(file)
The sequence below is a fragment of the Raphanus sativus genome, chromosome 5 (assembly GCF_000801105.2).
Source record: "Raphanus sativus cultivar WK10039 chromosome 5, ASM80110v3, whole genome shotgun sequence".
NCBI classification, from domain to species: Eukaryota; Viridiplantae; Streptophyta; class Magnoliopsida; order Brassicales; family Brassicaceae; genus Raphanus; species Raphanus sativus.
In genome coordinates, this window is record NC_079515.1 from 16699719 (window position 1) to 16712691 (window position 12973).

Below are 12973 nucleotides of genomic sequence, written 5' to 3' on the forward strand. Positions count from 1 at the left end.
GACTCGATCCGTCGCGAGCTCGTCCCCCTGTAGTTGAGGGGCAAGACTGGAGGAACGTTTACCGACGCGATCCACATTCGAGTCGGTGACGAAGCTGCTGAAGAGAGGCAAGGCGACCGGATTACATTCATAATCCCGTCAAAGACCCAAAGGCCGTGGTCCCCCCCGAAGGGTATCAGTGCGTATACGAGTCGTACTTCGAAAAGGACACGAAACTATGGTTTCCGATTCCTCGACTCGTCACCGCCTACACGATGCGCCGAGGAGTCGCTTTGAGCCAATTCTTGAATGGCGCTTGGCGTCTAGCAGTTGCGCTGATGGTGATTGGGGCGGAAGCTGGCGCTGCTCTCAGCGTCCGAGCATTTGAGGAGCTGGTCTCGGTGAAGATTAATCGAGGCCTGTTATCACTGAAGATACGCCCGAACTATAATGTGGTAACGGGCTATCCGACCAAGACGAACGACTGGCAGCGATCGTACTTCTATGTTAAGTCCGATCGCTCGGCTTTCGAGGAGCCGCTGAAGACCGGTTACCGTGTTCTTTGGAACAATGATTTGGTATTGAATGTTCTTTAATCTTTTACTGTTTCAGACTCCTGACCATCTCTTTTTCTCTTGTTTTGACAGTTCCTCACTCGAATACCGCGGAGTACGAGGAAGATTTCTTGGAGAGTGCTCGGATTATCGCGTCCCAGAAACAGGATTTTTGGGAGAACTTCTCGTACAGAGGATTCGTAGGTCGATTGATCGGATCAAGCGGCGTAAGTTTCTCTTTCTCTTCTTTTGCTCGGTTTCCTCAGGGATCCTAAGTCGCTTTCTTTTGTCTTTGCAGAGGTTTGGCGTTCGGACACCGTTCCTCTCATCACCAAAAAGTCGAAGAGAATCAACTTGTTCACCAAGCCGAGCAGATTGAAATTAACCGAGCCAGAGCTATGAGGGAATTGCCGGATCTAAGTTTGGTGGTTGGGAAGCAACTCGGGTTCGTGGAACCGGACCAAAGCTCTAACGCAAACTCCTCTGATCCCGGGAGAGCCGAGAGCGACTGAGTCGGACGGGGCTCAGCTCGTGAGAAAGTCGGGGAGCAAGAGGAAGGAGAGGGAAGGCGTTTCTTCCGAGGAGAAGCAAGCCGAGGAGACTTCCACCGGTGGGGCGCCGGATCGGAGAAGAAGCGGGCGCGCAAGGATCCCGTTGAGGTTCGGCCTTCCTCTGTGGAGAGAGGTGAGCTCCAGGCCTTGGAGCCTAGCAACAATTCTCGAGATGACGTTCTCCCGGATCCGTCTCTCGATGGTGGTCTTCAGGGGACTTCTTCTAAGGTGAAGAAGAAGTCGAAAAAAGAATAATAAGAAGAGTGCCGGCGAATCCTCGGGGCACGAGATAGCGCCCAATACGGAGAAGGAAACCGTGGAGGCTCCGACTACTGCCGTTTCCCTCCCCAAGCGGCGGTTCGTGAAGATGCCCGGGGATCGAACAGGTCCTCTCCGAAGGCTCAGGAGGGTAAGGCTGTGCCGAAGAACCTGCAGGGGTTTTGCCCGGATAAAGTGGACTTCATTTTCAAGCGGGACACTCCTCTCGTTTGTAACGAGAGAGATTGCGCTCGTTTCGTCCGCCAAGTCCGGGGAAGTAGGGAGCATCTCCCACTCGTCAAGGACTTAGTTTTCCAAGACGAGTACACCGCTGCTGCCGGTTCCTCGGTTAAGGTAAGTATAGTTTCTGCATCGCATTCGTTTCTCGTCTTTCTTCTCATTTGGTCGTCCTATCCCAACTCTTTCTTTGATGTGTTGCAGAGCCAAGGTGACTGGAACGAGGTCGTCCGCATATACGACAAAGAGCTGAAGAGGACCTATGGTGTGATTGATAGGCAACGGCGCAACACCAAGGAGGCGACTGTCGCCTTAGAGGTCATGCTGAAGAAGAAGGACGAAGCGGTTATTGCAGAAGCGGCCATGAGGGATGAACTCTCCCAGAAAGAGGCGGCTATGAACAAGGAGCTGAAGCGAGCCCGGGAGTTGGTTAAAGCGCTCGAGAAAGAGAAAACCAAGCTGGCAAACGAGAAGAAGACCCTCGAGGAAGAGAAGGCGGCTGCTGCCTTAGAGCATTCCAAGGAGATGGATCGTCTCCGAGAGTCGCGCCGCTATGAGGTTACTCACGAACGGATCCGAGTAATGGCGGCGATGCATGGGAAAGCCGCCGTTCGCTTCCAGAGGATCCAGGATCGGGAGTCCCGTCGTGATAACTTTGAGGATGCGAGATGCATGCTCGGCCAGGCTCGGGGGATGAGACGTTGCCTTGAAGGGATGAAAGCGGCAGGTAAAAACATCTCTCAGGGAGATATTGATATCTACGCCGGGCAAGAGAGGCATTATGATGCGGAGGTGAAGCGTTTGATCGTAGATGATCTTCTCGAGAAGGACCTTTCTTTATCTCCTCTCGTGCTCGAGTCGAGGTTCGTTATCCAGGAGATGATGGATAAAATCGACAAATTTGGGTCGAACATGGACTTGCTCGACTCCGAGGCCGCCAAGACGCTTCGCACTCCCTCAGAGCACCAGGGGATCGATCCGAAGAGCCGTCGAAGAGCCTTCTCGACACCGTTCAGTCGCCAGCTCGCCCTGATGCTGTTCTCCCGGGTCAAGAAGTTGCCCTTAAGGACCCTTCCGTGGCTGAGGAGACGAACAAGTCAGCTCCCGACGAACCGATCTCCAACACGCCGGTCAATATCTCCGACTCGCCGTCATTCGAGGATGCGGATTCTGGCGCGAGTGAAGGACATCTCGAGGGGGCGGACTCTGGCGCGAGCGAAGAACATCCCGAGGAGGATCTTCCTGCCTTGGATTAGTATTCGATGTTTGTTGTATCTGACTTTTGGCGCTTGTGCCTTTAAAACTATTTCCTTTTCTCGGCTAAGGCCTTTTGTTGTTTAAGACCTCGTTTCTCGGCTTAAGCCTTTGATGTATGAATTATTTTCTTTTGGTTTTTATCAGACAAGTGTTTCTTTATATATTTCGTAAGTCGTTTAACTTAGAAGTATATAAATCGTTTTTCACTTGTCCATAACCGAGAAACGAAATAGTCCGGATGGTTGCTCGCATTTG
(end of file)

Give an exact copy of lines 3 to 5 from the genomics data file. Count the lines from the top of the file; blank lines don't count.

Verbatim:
NCBI classification, from domain to species: Eukaryota; Viridiplantae; Streptophyta; class Magnoliopsida; order Brassicales; family Brassicaceae; genus Raphanus; species Raphanus sativus.
In genome coordinates, this window is record NC_079515.1 from 16699719 (window position 1) to 16712691 (window position 12973).

Below are 12973 nucleotides of genomic sequence, written 5' to 3' on the forward strand. Positions count from 1 at the left end.